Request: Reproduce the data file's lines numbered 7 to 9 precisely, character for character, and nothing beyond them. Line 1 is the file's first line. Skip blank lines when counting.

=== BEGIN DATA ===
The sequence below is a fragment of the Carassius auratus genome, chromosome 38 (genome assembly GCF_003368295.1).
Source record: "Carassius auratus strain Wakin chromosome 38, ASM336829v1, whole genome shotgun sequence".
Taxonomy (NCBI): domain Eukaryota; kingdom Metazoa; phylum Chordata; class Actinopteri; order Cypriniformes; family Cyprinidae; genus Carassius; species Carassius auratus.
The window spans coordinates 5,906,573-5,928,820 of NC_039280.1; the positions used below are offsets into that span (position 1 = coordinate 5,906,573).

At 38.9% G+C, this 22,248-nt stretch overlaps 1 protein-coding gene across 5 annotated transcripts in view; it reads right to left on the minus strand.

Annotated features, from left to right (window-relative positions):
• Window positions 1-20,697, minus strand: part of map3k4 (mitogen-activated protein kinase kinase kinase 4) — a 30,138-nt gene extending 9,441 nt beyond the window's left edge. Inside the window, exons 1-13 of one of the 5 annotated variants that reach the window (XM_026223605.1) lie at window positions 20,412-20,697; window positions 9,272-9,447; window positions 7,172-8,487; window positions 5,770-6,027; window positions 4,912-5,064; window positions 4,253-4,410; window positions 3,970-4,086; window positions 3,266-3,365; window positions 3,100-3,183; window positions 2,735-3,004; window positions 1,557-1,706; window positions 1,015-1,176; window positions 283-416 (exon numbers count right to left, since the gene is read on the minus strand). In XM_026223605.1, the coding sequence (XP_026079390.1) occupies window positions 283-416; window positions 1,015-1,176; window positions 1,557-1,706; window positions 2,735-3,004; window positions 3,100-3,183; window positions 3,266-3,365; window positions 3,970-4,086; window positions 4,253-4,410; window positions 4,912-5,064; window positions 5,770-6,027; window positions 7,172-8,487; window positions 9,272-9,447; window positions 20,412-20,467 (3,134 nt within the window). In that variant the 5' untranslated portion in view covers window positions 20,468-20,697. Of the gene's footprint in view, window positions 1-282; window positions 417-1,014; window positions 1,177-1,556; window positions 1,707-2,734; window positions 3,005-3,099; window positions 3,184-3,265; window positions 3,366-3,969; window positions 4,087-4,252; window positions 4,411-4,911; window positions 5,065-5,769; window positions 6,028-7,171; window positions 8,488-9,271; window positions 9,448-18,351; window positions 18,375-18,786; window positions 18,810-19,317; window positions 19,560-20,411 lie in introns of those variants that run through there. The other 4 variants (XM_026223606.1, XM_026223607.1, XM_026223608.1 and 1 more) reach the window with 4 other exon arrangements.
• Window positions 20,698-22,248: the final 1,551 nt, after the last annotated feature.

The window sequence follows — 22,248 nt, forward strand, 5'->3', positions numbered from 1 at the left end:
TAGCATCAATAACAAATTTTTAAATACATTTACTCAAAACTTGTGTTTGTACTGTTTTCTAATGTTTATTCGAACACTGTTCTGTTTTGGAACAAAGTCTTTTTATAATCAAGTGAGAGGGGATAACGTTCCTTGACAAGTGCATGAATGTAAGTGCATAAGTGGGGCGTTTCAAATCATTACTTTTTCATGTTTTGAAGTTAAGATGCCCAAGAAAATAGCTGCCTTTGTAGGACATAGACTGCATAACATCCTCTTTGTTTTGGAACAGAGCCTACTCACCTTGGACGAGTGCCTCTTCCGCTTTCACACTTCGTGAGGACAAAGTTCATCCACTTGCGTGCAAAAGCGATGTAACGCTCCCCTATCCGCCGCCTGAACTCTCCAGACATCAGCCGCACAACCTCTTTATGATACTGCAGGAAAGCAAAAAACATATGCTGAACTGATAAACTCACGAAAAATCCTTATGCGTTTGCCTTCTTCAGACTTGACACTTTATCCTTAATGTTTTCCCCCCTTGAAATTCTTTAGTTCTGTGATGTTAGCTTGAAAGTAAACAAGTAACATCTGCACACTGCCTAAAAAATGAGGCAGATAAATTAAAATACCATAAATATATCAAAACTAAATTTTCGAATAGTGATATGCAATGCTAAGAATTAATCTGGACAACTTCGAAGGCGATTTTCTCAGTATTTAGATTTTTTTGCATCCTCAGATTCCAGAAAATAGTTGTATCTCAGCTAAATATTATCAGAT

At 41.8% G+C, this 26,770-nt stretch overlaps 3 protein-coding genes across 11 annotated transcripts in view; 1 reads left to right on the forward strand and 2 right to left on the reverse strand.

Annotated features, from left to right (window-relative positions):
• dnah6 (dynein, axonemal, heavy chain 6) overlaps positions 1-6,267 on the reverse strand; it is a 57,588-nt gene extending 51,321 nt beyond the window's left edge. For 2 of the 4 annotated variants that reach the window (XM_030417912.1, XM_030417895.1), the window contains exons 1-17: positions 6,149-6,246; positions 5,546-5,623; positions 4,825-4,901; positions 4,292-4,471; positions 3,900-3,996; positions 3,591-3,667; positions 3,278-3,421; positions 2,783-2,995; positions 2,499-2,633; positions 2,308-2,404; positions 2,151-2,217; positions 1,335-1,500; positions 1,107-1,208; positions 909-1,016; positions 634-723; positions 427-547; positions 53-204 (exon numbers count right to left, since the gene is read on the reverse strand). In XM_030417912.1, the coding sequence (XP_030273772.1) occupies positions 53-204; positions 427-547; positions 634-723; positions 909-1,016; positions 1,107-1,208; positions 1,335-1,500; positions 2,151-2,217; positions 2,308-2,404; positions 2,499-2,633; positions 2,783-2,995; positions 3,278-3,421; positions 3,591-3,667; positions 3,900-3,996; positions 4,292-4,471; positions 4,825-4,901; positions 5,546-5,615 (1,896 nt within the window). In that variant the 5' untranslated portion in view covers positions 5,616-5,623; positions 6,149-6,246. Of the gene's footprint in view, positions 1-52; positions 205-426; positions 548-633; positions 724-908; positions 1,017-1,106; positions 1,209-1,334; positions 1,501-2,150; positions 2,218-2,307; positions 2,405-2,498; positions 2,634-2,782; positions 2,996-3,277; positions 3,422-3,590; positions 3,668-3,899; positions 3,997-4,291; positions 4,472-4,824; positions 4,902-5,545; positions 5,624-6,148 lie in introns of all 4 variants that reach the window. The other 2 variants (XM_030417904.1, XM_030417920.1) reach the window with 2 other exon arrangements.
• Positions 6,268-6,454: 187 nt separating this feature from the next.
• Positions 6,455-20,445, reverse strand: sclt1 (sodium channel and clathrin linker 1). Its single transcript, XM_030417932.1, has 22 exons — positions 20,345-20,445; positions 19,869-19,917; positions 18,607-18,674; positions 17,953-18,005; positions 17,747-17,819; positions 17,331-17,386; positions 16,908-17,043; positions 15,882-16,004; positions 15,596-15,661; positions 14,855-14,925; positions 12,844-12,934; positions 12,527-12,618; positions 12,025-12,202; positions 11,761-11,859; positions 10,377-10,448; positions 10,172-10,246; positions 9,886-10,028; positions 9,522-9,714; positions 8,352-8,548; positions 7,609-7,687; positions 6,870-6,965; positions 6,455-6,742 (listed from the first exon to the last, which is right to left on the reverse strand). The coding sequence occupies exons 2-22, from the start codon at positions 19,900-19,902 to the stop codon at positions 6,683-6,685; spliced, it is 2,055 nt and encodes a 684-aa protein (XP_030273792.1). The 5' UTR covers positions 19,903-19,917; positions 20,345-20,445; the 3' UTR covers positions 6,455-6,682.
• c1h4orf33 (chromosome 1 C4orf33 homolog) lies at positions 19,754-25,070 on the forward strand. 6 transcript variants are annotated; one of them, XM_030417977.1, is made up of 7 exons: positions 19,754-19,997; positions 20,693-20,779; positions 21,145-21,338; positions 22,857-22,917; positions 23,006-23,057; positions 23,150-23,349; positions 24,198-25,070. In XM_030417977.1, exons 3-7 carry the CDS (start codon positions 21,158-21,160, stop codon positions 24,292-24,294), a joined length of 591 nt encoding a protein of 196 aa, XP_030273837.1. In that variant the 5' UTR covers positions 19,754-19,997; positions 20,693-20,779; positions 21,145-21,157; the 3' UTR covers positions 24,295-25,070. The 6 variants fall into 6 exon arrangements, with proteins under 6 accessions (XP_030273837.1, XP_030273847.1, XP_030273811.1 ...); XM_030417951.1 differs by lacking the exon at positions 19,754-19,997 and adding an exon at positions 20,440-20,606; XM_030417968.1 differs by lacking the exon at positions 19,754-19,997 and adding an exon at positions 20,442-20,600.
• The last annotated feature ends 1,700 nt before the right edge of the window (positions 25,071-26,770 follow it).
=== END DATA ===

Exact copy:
• Window positions 1-20,697, minus strand: part of map3k4 (mitogen-activated protein kinase kinase kinase 4) — a 30,138-nt gene extending 9,441 nt beyond the window's left edge. Inside the window, exons 1-13 of one of the 5 annotated variants that reach the window (XM_026223605.1) lie at window positions 20,412-20,697; window positions 9,272-9,447; window positions 7,172-8,487; window positions 5,770-6,027; window positions 4,912-5,064; window positions 4,253-4,410; window positions 3,970-4,086; window positions 3,266-3,365; window positions 3,100-3,183; window positions 2,735-3,004; window positions 1,557-1,706; window positions 1,015-1,176; window positions 283-416 (exon numbers count right to left, since the gene is read on the minus strand). In XM_026223605.1, the coding sequence (XP_026079390.1) occupies window positions 283-416; window positions 1,015-1,176; window positions 1,557-1,706; window positions 2,735-3,004; window positions 3,100-3,183; window positions 3,266-3,365; window positions 3,970-4,086; window positions 4,253-4,410; window positions 4,912-5,064; window positions 5,770-6,027; window positions 7,172-8,487; window positions 9,272-9,447; window positions 20,412-20,467 (3,134 nt within the window). In that variant the 5' untranslated portion in view covers window positions 20,468-20,697. Of the gene's footprint in view, window positions 1-282; window positions 417-1,014; window positions 1,177-1,556; window positions 1,707-2,734; window positions 3,005-3,099; window positions 3,184-3,265; window positions 3,366-3,969; window positions 4,087-4,252; window positions 4,411-4,911; window positions 5,065-5,769; window positions 6,028-7,171; window positions 8,488-9,271; window positions 9,448-18,351; window positions 18,375-18,786; window positions 18,810-19,317; window positions 19,560-20,411 lie in introns of those variants that run through there. The other 4 variants (XM_026223606.1, XM_026223607.1, XM_026223608.1 and 1 more) reach the window with 4 other exon arrangements.
• Window positions 20,698-22,248: the final 1,551 nt, after the last annotated feature.

The window sequence follows — 22,248 nt, forward strand, 5'->3', positions numbered from 1 at the left end: